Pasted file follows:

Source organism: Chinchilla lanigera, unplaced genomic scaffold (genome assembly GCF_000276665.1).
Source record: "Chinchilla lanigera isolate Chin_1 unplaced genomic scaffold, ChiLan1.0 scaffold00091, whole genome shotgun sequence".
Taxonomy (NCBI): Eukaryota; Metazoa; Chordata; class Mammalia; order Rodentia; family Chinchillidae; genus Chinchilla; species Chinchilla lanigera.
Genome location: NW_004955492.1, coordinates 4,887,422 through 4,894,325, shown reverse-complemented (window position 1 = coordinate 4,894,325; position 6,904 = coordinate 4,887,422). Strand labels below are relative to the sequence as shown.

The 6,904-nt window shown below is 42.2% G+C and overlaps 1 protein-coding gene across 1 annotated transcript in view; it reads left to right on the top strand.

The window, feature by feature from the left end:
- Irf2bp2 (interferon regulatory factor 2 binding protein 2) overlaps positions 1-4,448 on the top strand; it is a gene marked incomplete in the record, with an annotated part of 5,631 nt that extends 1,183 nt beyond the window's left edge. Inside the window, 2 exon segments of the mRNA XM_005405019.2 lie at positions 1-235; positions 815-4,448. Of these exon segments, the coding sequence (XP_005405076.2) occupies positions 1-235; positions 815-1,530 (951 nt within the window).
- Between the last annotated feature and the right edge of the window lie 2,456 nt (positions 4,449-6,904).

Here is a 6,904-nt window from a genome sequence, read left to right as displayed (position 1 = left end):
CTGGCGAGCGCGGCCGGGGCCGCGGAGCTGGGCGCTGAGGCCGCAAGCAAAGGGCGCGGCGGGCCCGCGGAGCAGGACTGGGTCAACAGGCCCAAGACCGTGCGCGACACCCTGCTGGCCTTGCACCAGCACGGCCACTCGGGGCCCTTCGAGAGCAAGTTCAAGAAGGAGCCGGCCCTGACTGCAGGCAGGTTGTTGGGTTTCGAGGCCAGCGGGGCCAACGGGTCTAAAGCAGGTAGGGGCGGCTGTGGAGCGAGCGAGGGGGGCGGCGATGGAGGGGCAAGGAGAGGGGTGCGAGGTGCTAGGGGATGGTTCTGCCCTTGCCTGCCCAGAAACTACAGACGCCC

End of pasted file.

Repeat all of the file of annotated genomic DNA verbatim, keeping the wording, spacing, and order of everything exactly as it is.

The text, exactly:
Source organism: Chinchilla lanigera, unplaced genomic scaffold (genome assembly GCF_000276665.1).
Source record: "Chinchilla lanigera isolate Chin_1 unplaced genomic scaffold, ChiLan1.0 scaffold00091, whole genome shotgun sequence".
Taxonomy (NCBI): Eukaryota; Metazoa; Chordata; class Mammalia; order Rodentia; family Chinchillidae; genus Chinchilla; species Chinchilla lanigera.
Genome location: NW_004955492.1, coordinates 4,887,422 through 4,894,325, shown reverse-complemented (window position 1 = coordinate 4,894,325; position 6,904 = coordinate 4,887,422). Strand labels below are relative to the sequence as shown.

The 6,904-nt window shown below is 42.2% G+C and overlaps 1 protein-coding gene across 1 annotated transcript in view; it reads left to right on the top strand.

The window, feature by feature from the left end:
- Irf2bp2 (interferon regulatory factor 2 binding protein 2) overlaps positions 1-4,448 on the top strand; it is a gene marked incomplete in the record, with an annotated part of 5,631 nt that extends 1,183 nt beyond the window's left edge. Inside the window, 2 exon segments of the mRNA XM_005405019.2 lie at positions 1-235; positions 815-4,448. Of these exon segments, the coding sequence (XP_005405076.2) occupies positions 1-235; positions 815-1,530 (951 nt within the window).
- Between the last annotated feature and the right edge of the window lie 2,456 nt (positions 4,449-6,904).

Here is a 6,904-nt window from a genome sequence, read left to right as displayed (position 1 = left end):
CTGGCGAGCGCGGCCGGGGCCGCGGAGCTGGGCGCTGAGGCCGCAAGCAAAGGGCGCGGCGGGCCCGCGGAGCAGGACTGGGTCAACAGGCCCAAGACCGTGCGCGACACCCTGCTGGCCTTGCACCAGCACGGCCACTCGGGGCCCTTCGAGAGCAAGTTCAAGAAGGAGCCGGCCCTGACTGCAGGCAGGTTGTTGGGTTTCGAGGCCAGCGGGGCCAACGGGTCTAAAGCAGGTAGGGGCGGCTGTGGAGCGAGCGAGGGGGGCGGCGATGGAGGGGCAAGGAGAGGGGTGCGAGGTGCTAGGGGATGGTTCTGCCCTTGCCTGCCCAGAAACTACAGACGCCC